What does a political revolution look like today? Violent riots and burned car tires? Bloody blows and heads rolling? Or millions of people gathered in the streets? No, in the most culturally and economically developed parts of the world system a truly transformative political revolution is taking place, very much in the spirit of Marx's ideas. And development has progressed by a wide margin in a rather quiet corner of the world: Scandinavia. The golden conditions for a revolution are where everything works and runs smoothly. The Nordic countries are extremely orderly societies, still today under the pressure of globalization and immigration. and is in itextreme degree of orderand the long progression of the dynamic inherent in modern society: that transformative political revolutions are taking place. Profound changes in social, economic, political, and behavioral structures are occurring rapidly because this is one of the few places on earth that works well enough to make it possible.
The following is a lightly edited excerpt from Hanzi Freinacht's book"The Listening Society: A Metamodern Guide to Politics, Book One".This is the first book in a series on Metamodern Thought, a work of popular philosophy that examines the nature of psychological development and its political implications. What you will read next comes from the chapter on how politics changed, the rise of post-materialist values, and how a new meta-ideology has already conquered the political spectrum in the Nordic countries.
In the Nordic countries we are beginning to see clear patterns of metamodern politics in action. The metamodern political revolution goes unnoticed by the global media, and academia, because it is happening so quietly and gradually. Furthermore, the Scandinavians themselves are completely unaware of the profound global changes that are taking place in their own backyards. Still, it has not escaped the attention of people inside and outside of Scandinavia that the Nordic countries are arguably the most advanced societies on earth.
But political "progressivism" is a rather strange term. The idea posits that there may be some form of 'historical progression', a goal or at least a direction in which humanity can and should evolve. It also assumes that there is a "backspace" with predefined measures and markers denoting both the direction and distance of social development.
Before continuing, a few different possible meanings of "progressive" should be mentioned. When people use the word in different contexts, progressivity can mean:
- As a result, newly created securities are preferred over securities that have been around for a long time.
- The former is invested in the political ideas and opinions that people will ratify in the future, so the future "proves you right."
- Someone who is passionate about changes in society and therefore willing to take risks and experiment with new forms of society.
- It is simply left, and the more left, the more progressive.
- This is just good and not bad (conservative) or bad (regressive, reactionary).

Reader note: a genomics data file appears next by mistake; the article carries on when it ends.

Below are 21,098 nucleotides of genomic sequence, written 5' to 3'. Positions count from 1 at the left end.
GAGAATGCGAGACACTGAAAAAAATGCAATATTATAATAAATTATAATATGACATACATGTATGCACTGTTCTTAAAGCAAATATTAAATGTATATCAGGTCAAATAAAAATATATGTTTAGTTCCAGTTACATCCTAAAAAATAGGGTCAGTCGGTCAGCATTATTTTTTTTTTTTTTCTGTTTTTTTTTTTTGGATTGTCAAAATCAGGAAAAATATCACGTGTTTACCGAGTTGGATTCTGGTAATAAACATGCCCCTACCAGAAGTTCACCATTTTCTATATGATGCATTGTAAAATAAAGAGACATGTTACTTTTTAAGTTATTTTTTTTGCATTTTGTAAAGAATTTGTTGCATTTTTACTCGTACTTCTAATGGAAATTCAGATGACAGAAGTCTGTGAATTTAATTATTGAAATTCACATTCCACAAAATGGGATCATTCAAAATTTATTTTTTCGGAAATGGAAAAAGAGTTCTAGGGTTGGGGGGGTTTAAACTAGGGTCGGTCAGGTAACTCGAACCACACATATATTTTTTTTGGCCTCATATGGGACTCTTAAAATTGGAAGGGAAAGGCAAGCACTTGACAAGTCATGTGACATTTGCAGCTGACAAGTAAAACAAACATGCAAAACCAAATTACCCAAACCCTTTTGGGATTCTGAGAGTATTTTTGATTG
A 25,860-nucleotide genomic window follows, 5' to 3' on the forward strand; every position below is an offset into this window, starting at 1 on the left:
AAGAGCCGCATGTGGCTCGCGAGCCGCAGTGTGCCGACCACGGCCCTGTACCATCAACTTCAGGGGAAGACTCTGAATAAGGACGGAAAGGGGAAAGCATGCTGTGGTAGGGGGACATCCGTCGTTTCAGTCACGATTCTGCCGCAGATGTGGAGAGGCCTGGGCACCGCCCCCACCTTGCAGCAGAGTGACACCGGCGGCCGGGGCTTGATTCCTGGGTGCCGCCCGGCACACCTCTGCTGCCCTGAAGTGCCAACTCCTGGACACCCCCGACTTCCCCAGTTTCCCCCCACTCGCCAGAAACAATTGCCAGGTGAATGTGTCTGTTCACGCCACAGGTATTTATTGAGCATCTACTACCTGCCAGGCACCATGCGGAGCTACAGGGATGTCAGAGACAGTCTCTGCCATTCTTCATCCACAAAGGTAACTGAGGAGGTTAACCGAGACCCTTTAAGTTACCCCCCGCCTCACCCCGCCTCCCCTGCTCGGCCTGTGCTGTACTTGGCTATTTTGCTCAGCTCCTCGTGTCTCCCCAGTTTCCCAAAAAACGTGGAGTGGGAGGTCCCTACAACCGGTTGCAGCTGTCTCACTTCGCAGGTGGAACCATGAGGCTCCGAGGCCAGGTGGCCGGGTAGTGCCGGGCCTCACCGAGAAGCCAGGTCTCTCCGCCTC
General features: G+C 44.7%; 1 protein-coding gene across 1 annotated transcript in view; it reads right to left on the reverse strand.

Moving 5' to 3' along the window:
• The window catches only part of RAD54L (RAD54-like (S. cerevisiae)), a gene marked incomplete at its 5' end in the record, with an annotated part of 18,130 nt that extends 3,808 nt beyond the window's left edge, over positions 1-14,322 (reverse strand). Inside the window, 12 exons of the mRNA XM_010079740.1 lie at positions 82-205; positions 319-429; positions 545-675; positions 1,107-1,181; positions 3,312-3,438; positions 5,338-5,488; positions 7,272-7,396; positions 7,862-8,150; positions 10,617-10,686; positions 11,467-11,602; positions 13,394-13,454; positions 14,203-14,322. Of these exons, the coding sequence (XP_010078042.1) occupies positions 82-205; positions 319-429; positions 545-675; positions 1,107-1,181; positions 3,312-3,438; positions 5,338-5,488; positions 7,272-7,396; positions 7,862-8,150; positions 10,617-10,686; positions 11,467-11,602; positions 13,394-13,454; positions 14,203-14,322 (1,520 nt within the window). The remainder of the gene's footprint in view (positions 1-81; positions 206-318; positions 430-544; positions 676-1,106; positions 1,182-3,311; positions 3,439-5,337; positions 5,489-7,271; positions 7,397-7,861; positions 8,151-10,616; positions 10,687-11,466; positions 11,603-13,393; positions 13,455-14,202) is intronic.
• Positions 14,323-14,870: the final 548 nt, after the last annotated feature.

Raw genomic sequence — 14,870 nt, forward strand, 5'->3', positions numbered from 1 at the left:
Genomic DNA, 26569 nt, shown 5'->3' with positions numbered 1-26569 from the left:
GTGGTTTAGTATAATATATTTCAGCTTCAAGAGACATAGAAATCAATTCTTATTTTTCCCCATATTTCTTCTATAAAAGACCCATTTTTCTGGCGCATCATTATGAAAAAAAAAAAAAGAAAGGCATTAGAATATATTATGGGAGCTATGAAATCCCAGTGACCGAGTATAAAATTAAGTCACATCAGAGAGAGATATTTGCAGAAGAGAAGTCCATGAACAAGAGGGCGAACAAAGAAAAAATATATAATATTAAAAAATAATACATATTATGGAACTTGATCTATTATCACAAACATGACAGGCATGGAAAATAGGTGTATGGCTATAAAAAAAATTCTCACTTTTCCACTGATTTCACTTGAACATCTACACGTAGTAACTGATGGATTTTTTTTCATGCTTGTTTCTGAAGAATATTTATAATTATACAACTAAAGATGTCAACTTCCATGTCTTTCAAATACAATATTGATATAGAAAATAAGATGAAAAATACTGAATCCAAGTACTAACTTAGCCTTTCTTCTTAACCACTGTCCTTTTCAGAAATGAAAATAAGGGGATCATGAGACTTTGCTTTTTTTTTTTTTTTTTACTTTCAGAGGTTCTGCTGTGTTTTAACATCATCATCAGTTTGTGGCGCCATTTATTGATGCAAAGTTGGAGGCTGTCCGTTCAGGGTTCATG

Neither of these meanings captures the idea that the Nordic countries are "progressive". Actually, we are not talking about a progression through historical time, let alone a specific progression.
“Sweden is by no means the socialist semi-utopia that is sometimes portrayed and never was, but overall the country has some qualities that make it a good example of what general cultural progress could look like. "
What makes Sweden progressive?
So what do we mean? Let's see some examples. Sustainability issues are discussed much more frequently in Sweden by all parties than anywhere else in the world. This country also hosts more refugees than other European countries (at least until it reaches an administrative threshold in 2015), has lower levels of overt xenophobia in surveys, spends more money on foreign development aid, is more digitized, has Less crime and corruption. , lower income inequality (at least until recently), higher living standards, higher levels of reported happiness, and greater gender equality (Sweden has the world's only major feminist party and an explicitly feminist foreign policy). The country generally supports free trade and manages to have a relatively small corporate bureaucracy, despite high taxes and strong labor rights. People are living longer, in better health, with better teeth, and with greater trust in other people and authorities. The people are more secular than in almost any other country. Young people growing up there today often don't start serious work until they are in their late 30s, after traveling the world, studying (state-funded), playing computer games, and attending music festivals. Gender equality is much better, leading to liberal and permissive expressions of sexuality. When girls choose boys, they lag less behind the hypermasculine and socioeconomically dominant than in other countries.
Sweden is by no means the socialist semi-utopia it is sometimes portrayed to be, and it never was. There is unemployment, social tensions of all kinds and much human and animal misery. Issues like racism, exclusion and poverty are on every corner. Police officers, nurses and teachers feel underappreciated and protest against falling real wages, sometimes to the point of being fired. But overall, the country has some qualities that make it a good example for understanding what general cultural advancement might look like.